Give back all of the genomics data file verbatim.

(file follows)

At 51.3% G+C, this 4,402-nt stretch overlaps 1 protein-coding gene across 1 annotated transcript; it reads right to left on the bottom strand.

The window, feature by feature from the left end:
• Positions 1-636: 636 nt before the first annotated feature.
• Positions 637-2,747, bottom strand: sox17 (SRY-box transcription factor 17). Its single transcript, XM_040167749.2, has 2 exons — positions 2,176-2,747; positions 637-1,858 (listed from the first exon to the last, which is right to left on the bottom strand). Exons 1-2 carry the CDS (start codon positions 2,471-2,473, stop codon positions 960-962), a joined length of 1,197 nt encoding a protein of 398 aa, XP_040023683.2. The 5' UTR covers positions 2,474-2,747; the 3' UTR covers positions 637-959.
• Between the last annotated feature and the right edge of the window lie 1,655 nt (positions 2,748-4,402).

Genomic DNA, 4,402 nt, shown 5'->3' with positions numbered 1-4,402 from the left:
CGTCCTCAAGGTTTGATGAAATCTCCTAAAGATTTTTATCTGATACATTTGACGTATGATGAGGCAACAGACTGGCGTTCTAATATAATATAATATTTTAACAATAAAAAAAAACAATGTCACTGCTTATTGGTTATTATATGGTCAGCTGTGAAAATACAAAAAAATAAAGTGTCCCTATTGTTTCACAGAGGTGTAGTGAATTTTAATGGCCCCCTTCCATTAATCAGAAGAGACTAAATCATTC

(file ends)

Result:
At 51.3% G+C, this 4,402-nt stretch overlaps 1 protein-coding gene across 1 annotated transcript; it reads right to left on the bottom strand.

The window, feature by feature from the left end:
• Positions 1-636: 636 nt before the first annotated feature.
• Positions 637-2,747, bottom strand: sox17 (SRY-box transcription factor 17). Its single transcript, XM_040167749.2, has 2 exons — positions 2,176-2,747; positions 637-1,858 (listed from the first exon to the last, which is right to left on the bottom strand). Exons 1-2 carry the CDS (start codon positions 2,471-2,473, stop codon positions 960-962), a joined length of 1,197 nt encoding a protein of 398 aa, XP_040023683.2. The 5' UTR covers positions 2,474-2,747; the 3' UTR covers positions 637-959.
• Between the last annotated feature and the right edge of the window lie 1,655 nt (positions 2,748-4,402).

Genomic DNA, 4,402 nt, shown 5'->3' with positions numbered 1-4,402 from the left:
CGTCCTCAAGGTTTGATGAAATCTCCTAAAGATTTTTATCTGATACATTTGACGTATGATGAGGCAACAGACTGGCGTTCTAATATAATATAATATTTTAACAATAAAAAAAAACAATGTCACTGCTTATTGGTTATTATATGGTCAGCTGTGAAAATACAAAAAAATAAAGTGTCCCTATTGTTTCACAGAGGTGTAGTGAATTTTAATGGCCCCCTTCCATTAATCAGAAGAGACTAAATCATTC